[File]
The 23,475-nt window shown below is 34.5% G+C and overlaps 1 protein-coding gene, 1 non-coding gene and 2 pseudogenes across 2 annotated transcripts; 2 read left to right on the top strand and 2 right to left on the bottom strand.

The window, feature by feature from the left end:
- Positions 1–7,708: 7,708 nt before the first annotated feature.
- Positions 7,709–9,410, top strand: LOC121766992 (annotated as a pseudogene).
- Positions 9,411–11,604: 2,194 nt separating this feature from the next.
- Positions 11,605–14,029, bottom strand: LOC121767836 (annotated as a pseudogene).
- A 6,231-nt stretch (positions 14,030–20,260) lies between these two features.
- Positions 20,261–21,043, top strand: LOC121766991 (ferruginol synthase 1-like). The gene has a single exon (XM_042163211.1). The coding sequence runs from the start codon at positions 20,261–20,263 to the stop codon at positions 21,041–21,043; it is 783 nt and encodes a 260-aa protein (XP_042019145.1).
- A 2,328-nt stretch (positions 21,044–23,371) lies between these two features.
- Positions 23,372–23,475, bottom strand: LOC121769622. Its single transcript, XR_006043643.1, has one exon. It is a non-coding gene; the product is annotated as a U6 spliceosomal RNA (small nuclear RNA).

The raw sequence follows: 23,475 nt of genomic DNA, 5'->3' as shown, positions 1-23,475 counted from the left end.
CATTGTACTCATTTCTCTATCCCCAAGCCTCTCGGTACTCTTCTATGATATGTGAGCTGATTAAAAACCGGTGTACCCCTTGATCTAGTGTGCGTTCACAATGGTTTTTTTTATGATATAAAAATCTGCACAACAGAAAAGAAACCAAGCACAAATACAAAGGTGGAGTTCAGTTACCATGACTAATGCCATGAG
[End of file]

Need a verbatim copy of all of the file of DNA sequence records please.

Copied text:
The 23,475-nt window shown below is 34.5% G+C and overlaps 1 protein-coding gene, 1 non-coding gene and 2 pseudogenes across 2 annotated transcripts; 2 read left to right on the top strand and 2 right to left on the bottom strand.

The window, feature by feature from the left end:
- Positions 1–7,708: 7,708 nt before the first annotated feature.
- Positions 7,709–9,410, top strand: LOC121766992 (annotated as a pseudogene).
- Positions 9,411–11,604: 2,194 nt separating this feature from the next.
- Positions 11,605–14,029, bottom strand: LOC121767836 (annotated as a pseudogene).
- A 6,231-nt stretch (positions 14,030–20,260) lies between these two features.
- Positions 20,261–21,043, top strand: LOC121766991 (ferruginol synthase 1-like). The gene has a single exon (XM_042163211.1). The coding sequence runs from the start codon at positions 20,261–20,263 to the stop codon at positions 21,041–21,043; it is 783 nt and encodes a 260-aa protein (XP_042019145.1).
- A 2,328-nt stretch (positions 21,044–23,371) lies between these two features.
- Positions 23,372–23,475, bottom strand: LOC121769622. Its single transcript, XR_006043643.1, has one exon. It is a non-coding gene; the product is annotated as a U6 spliceosomal RNA (small nuclear RNA).

The raw sequence follows: 23,475 nt of genomic DNA, 5'->3' as shown, positions 1-23,475 counted from the left end.
CATTGTACTCATTTCTCTATCCCCAAGCCTCTCGGTACTCTTCTATGATATGTGAGCTGATTAAAAACCGGTGTACCCCTTGATCTAGTGTGCGTTCACAATGGTTTTTTTTATGATATAAAAATCTGCACAACAGAAAAGAAACCAAGCACAAATACAAAGGTGGAGTTCAGTTACCATGACTAATGCCATGAG